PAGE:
Molasses Acts. George Bancroft understood this conflict to be "the first in the chain of events
which led directly and irresistibly to revolution and independence.97
The roots of the fourth amendment are deeply founded in the history of general warrants
under the British crown. These allowed agents to search anywhere and seize anything, and
colonial writs of assistance were used to invoke this power in order to sniff out smugglers and
import tax evaders. James Otis, a Boston lawyer, lost a case in which he argued against these

95

Ibid, Loc 1559.

Conroy, David W. In Public Houses: Drink & the Revolution of Authority in Colonial
Massachusetts. Chapel Hill, NC: (Published for the Institute of Early American History and Culture,
Williamsburg, Virginia by the University of North Carolina Press, 1995), 257.
96

Lasson, Nelson B. The History and Development of the Fourth Amendment to the United
States Constitution. (Baltimore: Johns Hopkins Press, 1937), 52.
97

34

offensive searches and seizures, even resigning from a royal post in order to do so.98 Actually,
lost does not fully explain the results of the case. The court could find no justification for writs
of assistance, but became essentially mute on the subject following the ruling. It was believed by
some, including John Adams, that the writs were be clandestinely authorized by the court in
ensuing years. Adams famously declared of Otiss oratory: Then and there the child
independence was born.99 The two major British general warrant cases that provide the
historical background for search and seizure philosophy are Wilkes v. Wood (1763), and Entick v.
Carrington (1765). In Wilkes, the plaintiff brought suit because officials had broken into his
home, broken his locked, and seized his papers in pursuit of libel charges for pamphlets critical
of royal authority. Chief Justice Pratt was concerned that if such a power was granted, it
certainly [might] affect the person and property of every man in this kingdom, and [was] totally
subversive of the liberty of the subject.100 This same line of thinking was reinforced by the
same judge (the Lord Camden) in Entick. Entick contested the destruction search of his home by
royal agents seeking evidence of libel. Camdens ruling warned that allowing this action by
officials would mean that the secret cabinets and bureaus of every subject in this kingdom will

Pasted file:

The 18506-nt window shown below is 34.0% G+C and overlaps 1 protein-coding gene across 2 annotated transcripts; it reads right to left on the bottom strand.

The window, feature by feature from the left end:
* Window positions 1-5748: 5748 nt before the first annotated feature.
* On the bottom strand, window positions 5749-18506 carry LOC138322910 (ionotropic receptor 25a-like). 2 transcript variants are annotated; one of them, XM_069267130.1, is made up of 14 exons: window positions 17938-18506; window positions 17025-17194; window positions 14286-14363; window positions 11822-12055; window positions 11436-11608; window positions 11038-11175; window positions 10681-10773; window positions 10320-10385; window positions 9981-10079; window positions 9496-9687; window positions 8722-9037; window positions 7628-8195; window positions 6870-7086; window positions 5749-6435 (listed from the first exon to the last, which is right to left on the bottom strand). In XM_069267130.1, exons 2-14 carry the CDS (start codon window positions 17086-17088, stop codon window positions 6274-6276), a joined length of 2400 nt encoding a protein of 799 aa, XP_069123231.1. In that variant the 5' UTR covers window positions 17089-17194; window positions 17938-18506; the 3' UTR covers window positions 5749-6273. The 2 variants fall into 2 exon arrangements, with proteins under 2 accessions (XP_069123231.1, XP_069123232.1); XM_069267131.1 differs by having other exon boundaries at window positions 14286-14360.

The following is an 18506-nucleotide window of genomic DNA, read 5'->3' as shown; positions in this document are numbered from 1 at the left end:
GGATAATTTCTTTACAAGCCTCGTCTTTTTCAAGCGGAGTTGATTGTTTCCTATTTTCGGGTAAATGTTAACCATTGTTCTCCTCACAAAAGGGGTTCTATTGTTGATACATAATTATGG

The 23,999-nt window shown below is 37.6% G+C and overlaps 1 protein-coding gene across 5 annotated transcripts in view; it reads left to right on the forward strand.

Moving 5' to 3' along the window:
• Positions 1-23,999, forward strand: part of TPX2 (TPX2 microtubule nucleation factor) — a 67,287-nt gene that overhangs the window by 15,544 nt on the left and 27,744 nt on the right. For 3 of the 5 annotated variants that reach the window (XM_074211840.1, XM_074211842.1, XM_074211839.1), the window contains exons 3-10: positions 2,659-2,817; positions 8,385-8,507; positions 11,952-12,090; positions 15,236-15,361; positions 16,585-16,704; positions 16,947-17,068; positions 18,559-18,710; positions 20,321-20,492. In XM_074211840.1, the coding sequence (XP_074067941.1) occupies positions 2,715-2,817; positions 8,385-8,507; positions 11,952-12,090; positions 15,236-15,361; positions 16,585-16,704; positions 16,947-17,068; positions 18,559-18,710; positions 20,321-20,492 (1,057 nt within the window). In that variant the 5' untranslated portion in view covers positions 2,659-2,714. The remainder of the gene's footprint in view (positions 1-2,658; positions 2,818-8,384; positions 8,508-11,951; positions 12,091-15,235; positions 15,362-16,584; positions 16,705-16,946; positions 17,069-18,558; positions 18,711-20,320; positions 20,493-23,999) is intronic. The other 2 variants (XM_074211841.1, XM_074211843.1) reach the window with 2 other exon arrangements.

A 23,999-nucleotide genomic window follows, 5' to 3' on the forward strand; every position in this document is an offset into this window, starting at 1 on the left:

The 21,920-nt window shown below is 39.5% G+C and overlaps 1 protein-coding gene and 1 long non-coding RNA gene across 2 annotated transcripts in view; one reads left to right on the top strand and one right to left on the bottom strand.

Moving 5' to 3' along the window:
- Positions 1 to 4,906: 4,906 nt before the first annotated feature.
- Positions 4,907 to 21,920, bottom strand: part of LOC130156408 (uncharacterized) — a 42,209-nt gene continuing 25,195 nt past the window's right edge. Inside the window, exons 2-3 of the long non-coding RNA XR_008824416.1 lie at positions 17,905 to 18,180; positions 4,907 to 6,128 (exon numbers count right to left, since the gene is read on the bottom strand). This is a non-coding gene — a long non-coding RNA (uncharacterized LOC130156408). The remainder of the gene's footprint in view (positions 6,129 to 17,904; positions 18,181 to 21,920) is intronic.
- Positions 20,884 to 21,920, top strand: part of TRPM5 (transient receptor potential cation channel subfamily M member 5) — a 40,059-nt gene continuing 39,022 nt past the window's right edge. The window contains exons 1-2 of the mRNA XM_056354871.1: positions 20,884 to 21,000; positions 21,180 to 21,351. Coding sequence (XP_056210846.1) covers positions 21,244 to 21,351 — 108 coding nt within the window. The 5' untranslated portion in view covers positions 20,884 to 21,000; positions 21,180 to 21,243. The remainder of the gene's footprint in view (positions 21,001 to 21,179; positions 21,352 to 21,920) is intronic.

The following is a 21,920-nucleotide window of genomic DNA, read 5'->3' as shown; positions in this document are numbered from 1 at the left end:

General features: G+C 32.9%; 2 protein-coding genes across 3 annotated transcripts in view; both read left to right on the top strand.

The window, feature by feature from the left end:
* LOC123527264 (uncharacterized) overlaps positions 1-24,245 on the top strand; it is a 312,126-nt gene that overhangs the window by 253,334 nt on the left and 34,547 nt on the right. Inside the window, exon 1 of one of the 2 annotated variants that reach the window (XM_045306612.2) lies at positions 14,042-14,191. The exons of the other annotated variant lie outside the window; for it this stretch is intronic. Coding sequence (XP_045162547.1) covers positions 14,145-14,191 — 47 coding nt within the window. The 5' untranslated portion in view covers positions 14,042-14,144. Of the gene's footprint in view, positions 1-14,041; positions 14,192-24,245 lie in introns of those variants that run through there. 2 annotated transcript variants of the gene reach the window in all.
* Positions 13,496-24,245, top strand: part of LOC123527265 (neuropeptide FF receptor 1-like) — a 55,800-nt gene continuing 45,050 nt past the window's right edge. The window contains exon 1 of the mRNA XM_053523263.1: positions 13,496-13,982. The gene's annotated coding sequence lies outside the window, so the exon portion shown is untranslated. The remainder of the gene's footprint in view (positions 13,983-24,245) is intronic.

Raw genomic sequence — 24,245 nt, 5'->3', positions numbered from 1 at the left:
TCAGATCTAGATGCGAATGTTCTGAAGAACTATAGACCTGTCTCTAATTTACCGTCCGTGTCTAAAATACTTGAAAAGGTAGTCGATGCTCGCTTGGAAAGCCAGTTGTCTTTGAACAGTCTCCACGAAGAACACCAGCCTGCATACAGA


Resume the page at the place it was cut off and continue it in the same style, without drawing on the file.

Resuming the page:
be thrown open to the search and inspection of a messenger.101 It is worth noting that this

98

Monk, Linda R. The Words We Live By: Your Annotated Guide to the Constitution. (New York:
Hyperion, 2003), 158.
99 Adams,

John, and Daniel Leonard. Novanglus and Massachusettensis; or, Political essays published in
the years 1774 and 1775 on the principal points of controversy between Great Britain and her colonies.
(New York: Russell & Russell, 1968), 246.
100

Clancy, Thomas. "The Framers' Intent: John Adams, His Era, and the Fourth Amendment." Indiana
Law Journal Summer, no. 86 (2011): 1002.
101

KERR, ORIN S. "THE CURIOUS HISTORY OF FOURTH AMENDMENT SEARCHES." Supreme


Court Review 2012, no. 1 (January 2012): 67-97. Academic Search Premier, EBSCOhost (accessed
August 4, 2013).

35

tradition of opposition to unreasonable search and seizure reaches back to the common law
articulations of Sir Edward Coke, who was the victim of just such an order on his deathbed in
1634 as a result of a search for seditious and dangerous papers.102 His writings heavily
influenced colonial legal theory, and he was seen as the foremost authority on English law.103
British authorities responded to criticism by Coke, Robert Beale, and later the Wilkes case by
stating that even those general searches that were seemingly gratuitous did not violate the
liberty of the subject... so long as Parliament had laid down the law.104 Students of the
revolution are no doubt familiar with the way in which this sort of absolute authority by way of
virtual representation outraged many of the colonists, and the extent to which colonial protests
were often in response to invasions of privacy and property that were seen as outright abuses.